This new film adaptation of the 1929 novel by Erich Maria Remarque is generally receiving positive reviews by viewers and critics. According to Rotten Tomatoes, 91% of 142 critics’ reviews are positive, with an average rating of 8.3/10. The consensus is that the film is, “Both timely and timeless, All Quiet on the Western Front retains the power of its classic source material by focusing on the futility of war.” Wikipedia notes that “Metacritic, which uses a weighted average, assigned the film a score of 76 out of 100, based on 36 critics, indicating “generally favorable reviews.”
From the trailers, the cinematography appears excellent and in your face, although some critics say the film missed “the essence” of the novel, and wondered if the filmmakers had read Remarque’s book. Like the scenes of the D-Day landing in “Saving Private Ryan,” the horror of similarly realistic scenes in this movie will in some ways teach viewers just what war is. And, perhaps, move them to vote for people who don’t send our soldiers into that horror.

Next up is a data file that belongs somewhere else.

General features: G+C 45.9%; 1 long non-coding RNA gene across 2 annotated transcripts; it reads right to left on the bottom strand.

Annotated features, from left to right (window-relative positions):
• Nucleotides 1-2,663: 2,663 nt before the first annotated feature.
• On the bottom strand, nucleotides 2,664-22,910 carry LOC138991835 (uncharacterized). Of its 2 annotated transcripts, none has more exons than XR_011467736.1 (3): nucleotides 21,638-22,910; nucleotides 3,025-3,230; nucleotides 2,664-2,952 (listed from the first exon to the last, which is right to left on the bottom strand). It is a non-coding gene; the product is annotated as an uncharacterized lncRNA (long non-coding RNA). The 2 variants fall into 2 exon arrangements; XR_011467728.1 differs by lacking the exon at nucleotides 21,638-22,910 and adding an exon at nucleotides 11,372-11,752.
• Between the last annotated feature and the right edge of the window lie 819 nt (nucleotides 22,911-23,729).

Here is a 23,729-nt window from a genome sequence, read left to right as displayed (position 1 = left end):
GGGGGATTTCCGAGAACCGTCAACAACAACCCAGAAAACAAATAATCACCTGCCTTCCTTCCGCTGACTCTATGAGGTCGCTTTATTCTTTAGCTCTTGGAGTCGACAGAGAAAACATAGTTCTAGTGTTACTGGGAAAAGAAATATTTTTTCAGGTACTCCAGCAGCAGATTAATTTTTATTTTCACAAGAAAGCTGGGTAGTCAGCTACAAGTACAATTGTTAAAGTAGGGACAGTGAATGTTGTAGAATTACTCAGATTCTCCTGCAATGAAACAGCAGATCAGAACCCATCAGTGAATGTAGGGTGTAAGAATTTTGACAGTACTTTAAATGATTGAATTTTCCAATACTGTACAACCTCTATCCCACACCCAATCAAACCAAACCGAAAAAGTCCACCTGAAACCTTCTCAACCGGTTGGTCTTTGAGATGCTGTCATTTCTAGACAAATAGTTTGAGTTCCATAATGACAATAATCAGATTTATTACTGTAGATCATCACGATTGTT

I’m skipping the movie because I read the book when I was too young for it–junior high school. I had PTSD nightmares for years afterward. I wish I could see the movie, but I’m not strong enough (I guess) to return to the venue of the novel. That book probably was one of the influences on my becoming a pacifist. Even so, I think we need such novels and feature films because they might turn more people away from the so-called honor of dying for one’s country or becoming a “hero” for going where nobody should ever have to go.
I think all the “honor and glory” the country lays at the feet of soldiers living and dead is bullshit. Movies like this remind us that death accomplishes nothing except grieving family members.
‘All Quiet’ wins 7 BAFTAs, including best film, at U.K. film awards ceremony
Malcolm R. Campbell is the author of anti-Klan ficition set in the Florida Panhandle in the 1950s, at present a four-book seires beginning with “Conjure Woman’s Cat.”